Honolulu lacks the conditions that make transit authorities necessary in other cities, transportation scholars tell Civil Beat.

But local rail proponents say the charter amendment on the Nov. 2 ballot would benefit the project by removing politicians from key aspects of the project.

“The charter amendment is necessary because it takes the decision-making out of the hands of politicians,” City Councilmember Ikaika Anderson said. “Some politicians are weak when it comes time to make decisions. They’ll do it based on what’s good for their career versus what’s good for the people they represent. This way, we leave the decision to those folks who may have more expertise to make that decision, and have no reason not to make the necessary decisions.”

The Honolulu Authority for Rapid Transportation would be responsible for planning, construction, operation, maintenance and expansion of the project. The agency’s board members would be responsible for setting fares, buying and selling land and entering into contracts. Its proposed organizational structure mirrors that of several transit agencies in municipalities across the United States. But there are some differences, too.

“The most common and most justifiable reason to (create a transit authority) is that you have multiple jurisdictions,” said Brian Taylor, director of the Institute of Transportation Studies at UCLA. “The Bay Area Rapid Transit system serves four counties in 14 cities, so because of that you create the joint powers authority.”

The City and County of Honolulu is the only municipal jurisdiction on Oahu. While the city has entered into intergovernmental agreements with the state as it moves forward with rail, Taylor said it’s “puzzling” that Honolulu officials see the creation of a transit authority as necessary.

Most Authorities Serve Multiple Jurisdictions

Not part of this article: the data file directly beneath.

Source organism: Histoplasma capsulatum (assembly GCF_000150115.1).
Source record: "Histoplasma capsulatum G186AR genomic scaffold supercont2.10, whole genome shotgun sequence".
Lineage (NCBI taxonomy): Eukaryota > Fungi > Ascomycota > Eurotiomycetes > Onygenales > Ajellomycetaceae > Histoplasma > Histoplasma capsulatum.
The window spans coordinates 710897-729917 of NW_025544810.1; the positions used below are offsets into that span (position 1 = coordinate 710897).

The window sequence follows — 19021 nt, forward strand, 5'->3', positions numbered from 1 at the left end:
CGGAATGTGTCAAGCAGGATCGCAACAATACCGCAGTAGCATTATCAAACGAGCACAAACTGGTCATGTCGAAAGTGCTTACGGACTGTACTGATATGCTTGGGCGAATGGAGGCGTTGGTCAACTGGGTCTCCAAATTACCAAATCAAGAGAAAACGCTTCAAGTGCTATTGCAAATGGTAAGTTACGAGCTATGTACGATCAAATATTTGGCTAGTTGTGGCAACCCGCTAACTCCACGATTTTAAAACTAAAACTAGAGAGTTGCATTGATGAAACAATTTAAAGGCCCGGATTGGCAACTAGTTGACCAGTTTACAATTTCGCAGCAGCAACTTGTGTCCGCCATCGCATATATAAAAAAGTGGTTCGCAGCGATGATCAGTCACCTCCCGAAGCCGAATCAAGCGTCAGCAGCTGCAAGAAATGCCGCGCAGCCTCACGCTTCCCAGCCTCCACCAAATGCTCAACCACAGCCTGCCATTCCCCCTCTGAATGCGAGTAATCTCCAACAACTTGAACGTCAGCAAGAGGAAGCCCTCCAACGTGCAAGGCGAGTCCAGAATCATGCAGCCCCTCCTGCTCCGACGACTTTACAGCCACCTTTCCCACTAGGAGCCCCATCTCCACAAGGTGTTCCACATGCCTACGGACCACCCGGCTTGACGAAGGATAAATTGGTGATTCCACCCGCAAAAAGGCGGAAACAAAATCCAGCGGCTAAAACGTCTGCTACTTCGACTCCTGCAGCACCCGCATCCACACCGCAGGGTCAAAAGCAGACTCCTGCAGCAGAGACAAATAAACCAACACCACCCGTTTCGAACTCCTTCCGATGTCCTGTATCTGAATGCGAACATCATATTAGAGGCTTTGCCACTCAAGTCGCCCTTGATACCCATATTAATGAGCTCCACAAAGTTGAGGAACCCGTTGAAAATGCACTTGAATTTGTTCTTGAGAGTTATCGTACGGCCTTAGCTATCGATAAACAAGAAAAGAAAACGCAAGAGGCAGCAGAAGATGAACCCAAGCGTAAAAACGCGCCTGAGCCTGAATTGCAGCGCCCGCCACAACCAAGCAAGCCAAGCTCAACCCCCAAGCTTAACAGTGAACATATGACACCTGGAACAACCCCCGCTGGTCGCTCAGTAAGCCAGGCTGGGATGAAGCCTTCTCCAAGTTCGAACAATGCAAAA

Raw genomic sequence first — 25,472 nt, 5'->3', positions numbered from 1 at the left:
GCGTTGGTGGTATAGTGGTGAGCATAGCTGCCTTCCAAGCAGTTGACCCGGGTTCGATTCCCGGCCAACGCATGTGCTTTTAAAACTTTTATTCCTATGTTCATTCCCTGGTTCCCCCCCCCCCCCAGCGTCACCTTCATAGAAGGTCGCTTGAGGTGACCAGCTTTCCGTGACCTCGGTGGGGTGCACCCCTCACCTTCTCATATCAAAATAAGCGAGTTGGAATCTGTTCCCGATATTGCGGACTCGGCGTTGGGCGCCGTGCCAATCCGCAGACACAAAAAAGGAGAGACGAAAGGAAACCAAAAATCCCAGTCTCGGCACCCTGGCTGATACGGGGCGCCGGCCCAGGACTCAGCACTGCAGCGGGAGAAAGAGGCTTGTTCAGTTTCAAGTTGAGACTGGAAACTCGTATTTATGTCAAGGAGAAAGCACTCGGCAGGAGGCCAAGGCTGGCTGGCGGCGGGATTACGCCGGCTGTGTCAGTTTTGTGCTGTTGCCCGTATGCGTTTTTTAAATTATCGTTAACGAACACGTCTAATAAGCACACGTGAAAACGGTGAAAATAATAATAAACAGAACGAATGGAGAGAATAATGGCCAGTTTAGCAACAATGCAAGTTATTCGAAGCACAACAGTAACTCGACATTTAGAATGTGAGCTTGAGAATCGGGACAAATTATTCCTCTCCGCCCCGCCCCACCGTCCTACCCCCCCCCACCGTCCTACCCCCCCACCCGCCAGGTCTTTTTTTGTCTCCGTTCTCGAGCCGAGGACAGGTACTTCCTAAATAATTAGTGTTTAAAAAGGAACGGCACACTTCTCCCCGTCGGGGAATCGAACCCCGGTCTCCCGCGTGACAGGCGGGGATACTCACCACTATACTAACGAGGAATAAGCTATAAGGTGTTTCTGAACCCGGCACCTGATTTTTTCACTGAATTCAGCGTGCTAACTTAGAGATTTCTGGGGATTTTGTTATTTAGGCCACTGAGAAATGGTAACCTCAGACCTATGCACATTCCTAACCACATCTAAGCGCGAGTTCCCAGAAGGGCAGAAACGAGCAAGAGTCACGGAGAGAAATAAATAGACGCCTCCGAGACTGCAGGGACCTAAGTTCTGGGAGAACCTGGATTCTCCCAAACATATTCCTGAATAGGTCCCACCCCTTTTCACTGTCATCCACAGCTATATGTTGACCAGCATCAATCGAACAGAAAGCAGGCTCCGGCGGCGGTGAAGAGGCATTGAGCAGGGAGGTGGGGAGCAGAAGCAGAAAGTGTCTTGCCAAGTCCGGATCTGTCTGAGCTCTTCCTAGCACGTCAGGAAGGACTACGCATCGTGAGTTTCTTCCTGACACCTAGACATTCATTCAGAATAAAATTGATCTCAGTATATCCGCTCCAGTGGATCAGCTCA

“One of the unique organizational structures of Oahu is that the city and county serve one government structure,” Taylor said. “The city and county are coterminous, and the political configuration will never involve moving to another jurisdiction. The principal reason for forming one of these authorities doesn’t apply, so it isn’t obvious to me why they would pursue this.”

Taylor said he casually follows Honolulu’s rail development through online news reports — he even lived temporarily in Honolulu for about 10 months in 2005 and 2006 — but he hasn’t kept up with the latest progress, or the political undercurrents beneath support and opposition.

The next most common reason Taylor cites for the creation of a semi-autonomous transit authority is also absent in Honolulu. He said in some of the world’s biggest public transit systems, an added layer of bureaucracy improves efficiency.

“Sometimes it’s such a giant organization, like in New York,” Taylor said. “In L.A., we have 16 and a half million people (but) Oahu has something like 900,000 people. In most cases, you’re not going to have an organization so giant that you’re going to be benefited from breaking it up.”

But city officials argue the insulation from city politics will serve to make for a more efficient process with regards to rail.

“It’s very easy as a semi-autonomos entity,” said Wayne Yoshioka, director of the Department of Transportation Services, who would serve on the authority’s 10-member board. “Everything is isolated, not mixed in with everything else.”

But that segregation from other divisions in the city’s transportation department — Traffic Engineering, Transportation Planning, Traffic Signals & Technology and Public Transit — represents another anomaly about the proposal in Honolulu compared to transit authorities in other parts of the country. It wouldn’t integrate management of TheBus, at least not without a subsequent charter amendment.